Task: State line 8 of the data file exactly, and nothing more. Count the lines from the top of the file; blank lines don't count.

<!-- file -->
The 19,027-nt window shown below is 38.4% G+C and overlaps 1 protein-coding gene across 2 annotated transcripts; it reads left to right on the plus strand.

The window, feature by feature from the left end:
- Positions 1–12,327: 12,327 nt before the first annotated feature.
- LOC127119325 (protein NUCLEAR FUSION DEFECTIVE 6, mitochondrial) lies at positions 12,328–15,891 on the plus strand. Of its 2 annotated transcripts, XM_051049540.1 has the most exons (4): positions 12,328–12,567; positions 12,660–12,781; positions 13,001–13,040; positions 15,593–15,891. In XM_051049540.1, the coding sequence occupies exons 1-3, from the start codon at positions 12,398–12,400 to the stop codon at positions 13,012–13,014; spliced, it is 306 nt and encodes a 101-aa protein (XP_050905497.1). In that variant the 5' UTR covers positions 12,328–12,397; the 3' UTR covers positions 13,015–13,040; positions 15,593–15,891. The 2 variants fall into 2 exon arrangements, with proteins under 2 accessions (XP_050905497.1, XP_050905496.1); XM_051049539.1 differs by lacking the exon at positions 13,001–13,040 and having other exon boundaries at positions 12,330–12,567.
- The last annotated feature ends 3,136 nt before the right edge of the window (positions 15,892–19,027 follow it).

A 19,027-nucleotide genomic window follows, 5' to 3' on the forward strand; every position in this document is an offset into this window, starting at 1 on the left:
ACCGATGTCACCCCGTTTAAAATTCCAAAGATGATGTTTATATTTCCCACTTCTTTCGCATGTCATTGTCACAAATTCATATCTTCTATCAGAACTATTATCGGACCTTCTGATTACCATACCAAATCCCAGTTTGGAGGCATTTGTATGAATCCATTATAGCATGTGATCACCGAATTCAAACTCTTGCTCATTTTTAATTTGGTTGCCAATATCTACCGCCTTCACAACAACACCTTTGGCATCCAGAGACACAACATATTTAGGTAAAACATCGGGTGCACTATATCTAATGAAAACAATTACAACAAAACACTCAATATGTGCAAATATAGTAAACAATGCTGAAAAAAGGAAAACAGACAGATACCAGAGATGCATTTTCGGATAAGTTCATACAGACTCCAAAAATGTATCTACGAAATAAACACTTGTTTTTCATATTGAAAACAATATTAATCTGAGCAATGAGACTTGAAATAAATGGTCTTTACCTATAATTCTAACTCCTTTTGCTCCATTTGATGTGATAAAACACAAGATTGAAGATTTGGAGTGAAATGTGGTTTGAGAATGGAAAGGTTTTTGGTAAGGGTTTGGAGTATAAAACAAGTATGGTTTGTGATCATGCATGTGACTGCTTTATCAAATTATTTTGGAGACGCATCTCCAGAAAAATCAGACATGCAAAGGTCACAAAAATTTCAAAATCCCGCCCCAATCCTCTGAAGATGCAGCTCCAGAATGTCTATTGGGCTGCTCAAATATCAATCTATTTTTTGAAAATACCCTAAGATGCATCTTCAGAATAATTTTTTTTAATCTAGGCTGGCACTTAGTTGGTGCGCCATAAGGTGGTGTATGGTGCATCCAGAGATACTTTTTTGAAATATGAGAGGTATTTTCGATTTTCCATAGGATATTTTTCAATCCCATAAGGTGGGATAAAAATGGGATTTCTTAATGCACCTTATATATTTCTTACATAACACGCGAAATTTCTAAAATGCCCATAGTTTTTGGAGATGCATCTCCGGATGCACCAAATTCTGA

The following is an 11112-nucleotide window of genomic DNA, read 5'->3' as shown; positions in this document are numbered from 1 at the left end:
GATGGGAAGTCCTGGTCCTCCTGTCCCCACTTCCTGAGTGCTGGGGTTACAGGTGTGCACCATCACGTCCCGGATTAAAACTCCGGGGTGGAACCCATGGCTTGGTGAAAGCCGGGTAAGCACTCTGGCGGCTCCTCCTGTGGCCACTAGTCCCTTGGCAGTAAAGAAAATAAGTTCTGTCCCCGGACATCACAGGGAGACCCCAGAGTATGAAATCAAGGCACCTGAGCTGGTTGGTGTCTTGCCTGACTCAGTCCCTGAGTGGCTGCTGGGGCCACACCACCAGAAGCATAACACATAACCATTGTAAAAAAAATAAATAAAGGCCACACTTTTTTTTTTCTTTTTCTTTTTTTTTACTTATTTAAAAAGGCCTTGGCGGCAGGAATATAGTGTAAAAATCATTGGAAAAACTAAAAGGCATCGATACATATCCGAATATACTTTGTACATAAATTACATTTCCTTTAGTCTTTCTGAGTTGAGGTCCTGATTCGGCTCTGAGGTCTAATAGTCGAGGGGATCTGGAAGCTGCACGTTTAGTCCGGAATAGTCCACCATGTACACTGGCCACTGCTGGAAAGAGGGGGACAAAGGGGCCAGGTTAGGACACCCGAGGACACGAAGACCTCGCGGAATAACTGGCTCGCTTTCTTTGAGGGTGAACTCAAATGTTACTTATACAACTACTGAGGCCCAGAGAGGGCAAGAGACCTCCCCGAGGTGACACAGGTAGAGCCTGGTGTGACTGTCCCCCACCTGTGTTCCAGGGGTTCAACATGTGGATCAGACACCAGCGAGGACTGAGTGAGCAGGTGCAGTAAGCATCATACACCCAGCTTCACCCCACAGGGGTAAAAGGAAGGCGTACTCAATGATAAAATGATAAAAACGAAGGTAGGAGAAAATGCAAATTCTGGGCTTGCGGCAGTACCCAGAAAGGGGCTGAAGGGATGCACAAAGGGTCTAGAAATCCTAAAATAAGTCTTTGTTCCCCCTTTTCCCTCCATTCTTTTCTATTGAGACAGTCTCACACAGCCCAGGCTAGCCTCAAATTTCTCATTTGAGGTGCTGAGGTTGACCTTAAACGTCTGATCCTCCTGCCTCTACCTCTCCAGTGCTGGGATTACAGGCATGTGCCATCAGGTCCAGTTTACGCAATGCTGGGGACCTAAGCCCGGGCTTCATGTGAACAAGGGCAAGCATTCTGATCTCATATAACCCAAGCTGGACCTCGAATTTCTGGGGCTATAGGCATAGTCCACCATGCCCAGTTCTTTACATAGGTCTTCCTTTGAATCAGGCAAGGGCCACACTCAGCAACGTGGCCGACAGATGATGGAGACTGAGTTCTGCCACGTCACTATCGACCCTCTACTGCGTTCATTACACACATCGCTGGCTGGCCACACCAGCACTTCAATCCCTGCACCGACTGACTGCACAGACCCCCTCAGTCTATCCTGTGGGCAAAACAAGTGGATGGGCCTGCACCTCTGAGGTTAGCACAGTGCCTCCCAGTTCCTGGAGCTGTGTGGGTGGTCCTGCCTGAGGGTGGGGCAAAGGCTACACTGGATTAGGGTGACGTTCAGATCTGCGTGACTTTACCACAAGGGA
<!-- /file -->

The following is an 11112-nucleotide window of genomic DNA, read 5'->3' as shown; positions in this document are numbered from 1 at the left end: